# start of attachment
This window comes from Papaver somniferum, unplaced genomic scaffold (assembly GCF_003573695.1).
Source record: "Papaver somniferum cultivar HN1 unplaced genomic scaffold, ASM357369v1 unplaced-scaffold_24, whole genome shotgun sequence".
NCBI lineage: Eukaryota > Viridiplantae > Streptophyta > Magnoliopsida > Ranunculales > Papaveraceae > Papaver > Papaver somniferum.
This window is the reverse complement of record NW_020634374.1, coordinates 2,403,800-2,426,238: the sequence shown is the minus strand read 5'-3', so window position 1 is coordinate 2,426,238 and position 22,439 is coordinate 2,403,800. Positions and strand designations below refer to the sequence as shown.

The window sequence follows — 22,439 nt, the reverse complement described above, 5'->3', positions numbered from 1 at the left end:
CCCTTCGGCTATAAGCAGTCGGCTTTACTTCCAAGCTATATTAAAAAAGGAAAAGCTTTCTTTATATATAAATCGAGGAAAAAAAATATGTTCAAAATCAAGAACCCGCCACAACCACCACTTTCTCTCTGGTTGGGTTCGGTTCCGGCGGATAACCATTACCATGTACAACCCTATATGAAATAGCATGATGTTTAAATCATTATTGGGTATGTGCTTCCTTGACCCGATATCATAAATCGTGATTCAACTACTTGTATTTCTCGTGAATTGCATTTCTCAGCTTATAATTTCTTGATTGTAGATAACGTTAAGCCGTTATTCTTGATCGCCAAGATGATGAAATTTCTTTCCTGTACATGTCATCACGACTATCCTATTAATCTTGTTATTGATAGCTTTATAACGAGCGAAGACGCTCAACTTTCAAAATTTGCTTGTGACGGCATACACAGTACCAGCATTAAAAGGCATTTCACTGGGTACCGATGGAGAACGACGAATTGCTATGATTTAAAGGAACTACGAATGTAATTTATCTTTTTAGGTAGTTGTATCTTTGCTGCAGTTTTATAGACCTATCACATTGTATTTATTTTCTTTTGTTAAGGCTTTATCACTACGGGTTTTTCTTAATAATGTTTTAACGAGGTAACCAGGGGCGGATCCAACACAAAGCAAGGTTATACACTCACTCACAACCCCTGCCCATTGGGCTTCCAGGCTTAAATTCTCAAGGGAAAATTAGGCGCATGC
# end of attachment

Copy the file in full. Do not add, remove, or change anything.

This window comes from Papaver somniferum, unplaced genomic scaffold (assembly GCF_003573695.1).
Source record: "Papaver somniferum cultivar HN1 unplaced genomic scaffold, ASM357369v1 unplaced-scaffold_24, whole genome shotgun sequence".
NCBI lineage: Eukaryota > Viridiplantae > Streptophyta > Magnoliopsida > Ranunculales > Papaveraceae > Papaver > Papaver somniferum.
This window is the reverse complement of record NW_020634374.1, coordinates 2,403,800-2,426,238: the sequence shown is the minus strand read 5'-3', so window position 1 is coordinate 2,426,238 and position 22,439 is coordinate 2,403,800. Positions and strand designations below refer to the sequence as shown.

The window sequence follows — 22,439 nt, the reverse complement described above, 5'->3', positions numbered from 1 at the left end:
CCCTTCGGCTATAAGCAGTCGGCTTTACTTCCAAGCTATATTAAAAAAGGAAAAGCTTTCTTTATATATAAATCGAGGAAAAAAAATATGTTCAAAATCAAGAACCCGCCACAACCACCACTTTCTCTCTGGTTGGGTTCGGTTCCGGCGGATAACCATTACCATGTACAACCCTATATGAAATAGCATGATGTTTAAATCATTATTGGGTATGTGCTTCCTTGACCCGATATCATAAATCGTGATTCAACTACTTGTATTTCTCGTGAATTGCATTTCTCAGCTTATAATTTCTTGATTGTAGATAACGTTAAGCCGTTATTCTTGATCGCCAAGATGATGAAATTTCTTTCCTGTACATGTCATCACGACTATCCTATTAATCTTGTTATTGATAGCTTTATAACGAGCGAAGACGCTCAACTTTCAAAATTTGCTTGTGACGGCATACACAGTACCAGCATTAAAAGGCATTTCACTGGGTACCGATGGAGAACGACGAATTGCTATGATTTAAAGGAACTACGAATGTAATTTATCTTTTTAGGTAGTTGTATCTTTGCTGCAGTTTTATAGACCTATCACATTGTATTTATTTTCTTTTGTTAAGGCTTTATCACTACGGGTTTTTCTTAATAATGTTTTAACGAGGTAACCAGGGGCGGATCCAACACAAAGCAAGGTTATACACTCACTCACAACCCCTGCCCATTGGGCTTCCAGGCTTAAATTCTCAAGGGAAAATTAGGCGCATGC